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Dear Tuxedo Manufacturers,

For so long you have been the staple of men’s formal wear.  As the bread and butter of the industry, you played it safe in this economic downturn and saw no need for innovation with your fashions, marketing, and business strategies.

From blogspot.comInstead, you relied on societal traditions to bring forth desperate grooms, prom dates, and other customers in need of tuxedos, despite the old and outdated selections they encountered.

Yet your complacency is catching up with you.  You’re no longer the bread and butter; you’re becoming a moldy old loaf in danger of being tossed out.  You face becoming not only unneeded, but unwanted.

With no new styles and no new merchandise, you are being replaced.  While girls still covet the latest trends in formal dresses, guys now opt for a more casual and stylish approach. As Alex P., a high school Senior from California, put it, “Tuxedos are boring.  I prefer the look from my own closet – black jeans, cool looking shirt, tie and black jacket – the perfect ‘tuxedo’.”

We hope you take this criticism as constructive because that is its intention.  We are not trying to beat you down.  We are merely attempting to motivate you because barring some Christmas miracle, it is up to you to save your withering industry.

We consumers still feel that nothing is more handsome than a man in a tuxedo, but only when it is modern and stylish.  Please listen to the needs of your changing consumers and adapt to the new market and new economy.  Try responding to our preferences with a new ‘casual’ tuxedo.  Partner with hip designers such as Vans, Zoo York, and Quicksilver.  And most importantly, provide retailers with high quality, visually stimulating images for advertising.

Please take these suggestions to heart because the status quo just won’t do. We can get along without you, but we’d hate to see you go.

Sincerely,

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Note: This letter was prompted by the discovery that tuxedo manufacturers are releasing no new styles and trying no new business strategies for 2010, even though many face closings, mergers, and acquisitions. If you would like answers from an industry expert, please contact Paul Pannone from 1800MyTuxes.com.

 

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6 Comments

  1. Great post. Most of the guys in my highschool don’t wear tuxes to events. They don’t fit them right since it seems they aren’t tailored for individuals but made so that they can make adjustments quickly without consideration for different bodyshapes. I think a guy in a tux looks great… but it has to fit nicely.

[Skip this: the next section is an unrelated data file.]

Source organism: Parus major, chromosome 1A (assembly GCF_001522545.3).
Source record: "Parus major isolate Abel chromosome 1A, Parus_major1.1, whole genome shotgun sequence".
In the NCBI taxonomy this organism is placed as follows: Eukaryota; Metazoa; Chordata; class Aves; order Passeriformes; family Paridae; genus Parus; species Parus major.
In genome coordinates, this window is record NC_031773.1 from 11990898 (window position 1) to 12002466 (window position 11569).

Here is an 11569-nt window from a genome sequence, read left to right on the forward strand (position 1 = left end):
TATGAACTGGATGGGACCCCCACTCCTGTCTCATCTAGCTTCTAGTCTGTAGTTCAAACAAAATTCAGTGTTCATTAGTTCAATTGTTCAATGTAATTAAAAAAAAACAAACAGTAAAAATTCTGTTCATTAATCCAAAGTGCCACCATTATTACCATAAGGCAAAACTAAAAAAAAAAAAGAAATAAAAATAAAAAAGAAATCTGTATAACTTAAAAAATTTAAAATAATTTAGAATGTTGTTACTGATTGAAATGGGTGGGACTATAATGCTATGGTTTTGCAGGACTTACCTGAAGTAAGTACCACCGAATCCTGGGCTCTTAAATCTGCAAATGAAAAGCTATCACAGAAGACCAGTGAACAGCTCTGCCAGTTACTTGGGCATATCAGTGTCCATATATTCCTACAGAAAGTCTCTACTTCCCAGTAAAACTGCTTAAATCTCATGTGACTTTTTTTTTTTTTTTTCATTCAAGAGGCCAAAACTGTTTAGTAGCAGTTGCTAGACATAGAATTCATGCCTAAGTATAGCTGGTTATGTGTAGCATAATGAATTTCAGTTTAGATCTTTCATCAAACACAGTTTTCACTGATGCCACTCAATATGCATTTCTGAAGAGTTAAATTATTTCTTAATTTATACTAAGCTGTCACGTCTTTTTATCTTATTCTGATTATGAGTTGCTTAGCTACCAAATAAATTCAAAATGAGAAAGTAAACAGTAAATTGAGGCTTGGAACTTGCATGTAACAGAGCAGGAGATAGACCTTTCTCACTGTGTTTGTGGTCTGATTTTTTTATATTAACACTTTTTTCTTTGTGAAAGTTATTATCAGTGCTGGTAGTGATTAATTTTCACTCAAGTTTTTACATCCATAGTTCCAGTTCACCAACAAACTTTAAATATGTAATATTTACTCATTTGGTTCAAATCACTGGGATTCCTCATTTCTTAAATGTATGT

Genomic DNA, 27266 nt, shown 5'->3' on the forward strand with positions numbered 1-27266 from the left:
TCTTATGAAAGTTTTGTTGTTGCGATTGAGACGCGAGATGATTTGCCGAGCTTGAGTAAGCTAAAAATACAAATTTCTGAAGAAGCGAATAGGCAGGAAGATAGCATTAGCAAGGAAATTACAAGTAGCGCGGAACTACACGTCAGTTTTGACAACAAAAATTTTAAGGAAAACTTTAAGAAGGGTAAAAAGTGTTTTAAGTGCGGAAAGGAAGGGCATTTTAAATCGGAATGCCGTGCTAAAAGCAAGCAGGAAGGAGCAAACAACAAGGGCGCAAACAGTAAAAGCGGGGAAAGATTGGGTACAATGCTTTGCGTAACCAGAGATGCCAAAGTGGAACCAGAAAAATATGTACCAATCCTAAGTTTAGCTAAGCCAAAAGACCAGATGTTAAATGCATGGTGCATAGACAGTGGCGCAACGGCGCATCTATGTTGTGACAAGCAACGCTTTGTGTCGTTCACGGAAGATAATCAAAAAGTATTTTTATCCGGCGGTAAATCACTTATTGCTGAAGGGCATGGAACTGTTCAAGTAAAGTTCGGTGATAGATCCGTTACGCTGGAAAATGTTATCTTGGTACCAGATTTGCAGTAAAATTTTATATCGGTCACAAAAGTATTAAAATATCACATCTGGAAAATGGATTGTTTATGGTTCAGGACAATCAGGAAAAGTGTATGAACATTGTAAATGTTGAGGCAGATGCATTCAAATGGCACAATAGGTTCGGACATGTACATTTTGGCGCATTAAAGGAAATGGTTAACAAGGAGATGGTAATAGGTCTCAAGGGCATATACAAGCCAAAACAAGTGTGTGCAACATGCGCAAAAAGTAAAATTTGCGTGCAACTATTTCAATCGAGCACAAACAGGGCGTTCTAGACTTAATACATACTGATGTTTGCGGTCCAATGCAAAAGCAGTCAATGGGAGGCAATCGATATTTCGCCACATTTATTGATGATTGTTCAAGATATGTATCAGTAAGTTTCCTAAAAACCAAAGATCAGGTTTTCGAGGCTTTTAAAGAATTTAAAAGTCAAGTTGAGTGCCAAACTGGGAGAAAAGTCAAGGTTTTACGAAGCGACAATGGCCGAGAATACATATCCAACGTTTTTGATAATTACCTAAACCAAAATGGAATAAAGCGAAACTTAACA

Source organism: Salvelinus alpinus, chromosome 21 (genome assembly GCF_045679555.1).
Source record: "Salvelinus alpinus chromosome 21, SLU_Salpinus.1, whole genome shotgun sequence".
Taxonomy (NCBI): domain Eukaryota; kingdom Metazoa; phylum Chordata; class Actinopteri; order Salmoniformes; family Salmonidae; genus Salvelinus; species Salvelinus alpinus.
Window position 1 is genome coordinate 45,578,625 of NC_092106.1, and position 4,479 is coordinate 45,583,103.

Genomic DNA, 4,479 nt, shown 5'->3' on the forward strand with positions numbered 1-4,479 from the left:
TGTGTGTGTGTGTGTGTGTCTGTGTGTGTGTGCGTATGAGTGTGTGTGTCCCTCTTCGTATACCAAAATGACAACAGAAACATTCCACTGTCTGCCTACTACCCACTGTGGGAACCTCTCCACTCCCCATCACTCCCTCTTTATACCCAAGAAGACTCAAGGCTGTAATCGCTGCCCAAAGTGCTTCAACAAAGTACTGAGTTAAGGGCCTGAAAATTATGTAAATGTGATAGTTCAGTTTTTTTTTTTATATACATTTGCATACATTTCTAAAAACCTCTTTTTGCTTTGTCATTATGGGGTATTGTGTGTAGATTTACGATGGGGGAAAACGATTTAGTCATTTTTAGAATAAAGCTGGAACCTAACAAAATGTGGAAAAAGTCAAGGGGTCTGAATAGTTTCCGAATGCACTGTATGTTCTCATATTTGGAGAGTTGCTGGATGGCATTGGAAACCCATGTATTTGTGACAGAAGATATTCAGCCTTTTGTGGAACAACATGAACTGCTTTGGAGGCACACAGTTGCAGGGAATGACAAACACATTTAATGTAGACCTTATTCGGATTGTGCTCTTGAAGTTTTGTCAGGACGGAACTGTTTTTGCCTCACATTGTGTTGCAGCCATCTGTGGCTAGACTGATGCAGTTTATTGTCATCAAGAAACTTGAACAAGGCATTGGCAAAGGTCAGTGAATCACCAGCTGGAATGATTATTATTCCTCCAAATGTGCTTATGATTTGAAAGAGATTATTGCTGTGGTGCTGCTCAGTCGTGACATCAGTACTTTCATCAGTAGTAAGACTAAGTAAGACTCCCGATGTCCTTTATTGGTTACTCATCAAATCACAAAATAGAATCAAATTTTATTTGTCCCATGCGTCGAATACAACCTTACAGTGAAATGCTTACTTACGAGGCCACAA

2. As a guy I couldn’t agree more with the article and with the post above. I’d rather wear a comfy pair of slacks, dress shirt, and jacket than a tux. I wore a tux to prom last year and even though I was ‘fitted’ for it it didn’t fit right at all, looked like it was old, and just didn’t look very ‘in’. I complained with the tux company about the look and they just said it was ‘formal’ and was supposed to be that way. I disagree, a tux could easily be spiced up a bit and made to look more modern yet still look formal and classy. This year I’ll stick with my own attire for prom.

  3. I was at a black tie even a little while back for the industry I work in, and interestingly enough, even with a large majority of older men attending, the norm was a nice black suit, not a tuxedo. Personally, I like the look of a tux. Ascots and tuxes need to be revived.

  4. Please visit http://www.jeanyvesprom.com and http://www.jeanyvespreview.com

    Tell me what you think. I am certain you will feel this is fresh and exciting.

    MS

  5. Great posting and website Queen Bee! I have to agree with much of what you have said. Tuxedo styles have been in “safe” mode again for the last 5 years.

    Some manufacturers went out on a limb some years ago and brought in designs from Marc Ecko and others, even going so far as to photograph their model wearing the Ecko design formal trousers and patent leather sneakers and no shirt! It created quite a stir and was heralded by many as the “future” of tuxedos!

    Soon after, brightly colored tuxedos and shirts began flooding the market. These looks were purchased by tuxedo rental operators, hoping to provide the look that their customers were going to be clamoring for. Few clamored and these looks now reside in backrooms and thrift stores across the country.

    In our store we strive to help our prom customers to create a unique and exciting look for their event. With so many vest and tie colors and patterns available, even a classic tuxedo can look fresh and new! Stripes, polka dots, paisleys and even animal prints!

    The industry is certainly not perfect, but there are suppliers out there, like Maurice Silva and the folks with the Jean Yves design team that create exciting looks and outstanding images! John Galante of After Six has designed a line of “Contemporary Classics” that blend classic lines with trimmer fit, narrower stylish lapels and softer shoulders. Younger looks for a younger clientele.

    Don’t give up on us! Thanks Jen!

  6. The tuxedo are the most boring costume in the history of fashion. They’re the reason menwear is always a minor footnote in any red carpet fashion review. “The classic tux looks sharp and stylish!” its defenders would cry. But if it looks so great why doesn’t anyone care what the men wear to the Oscars? How can something be both good AND boring? It doesn’t make sense!

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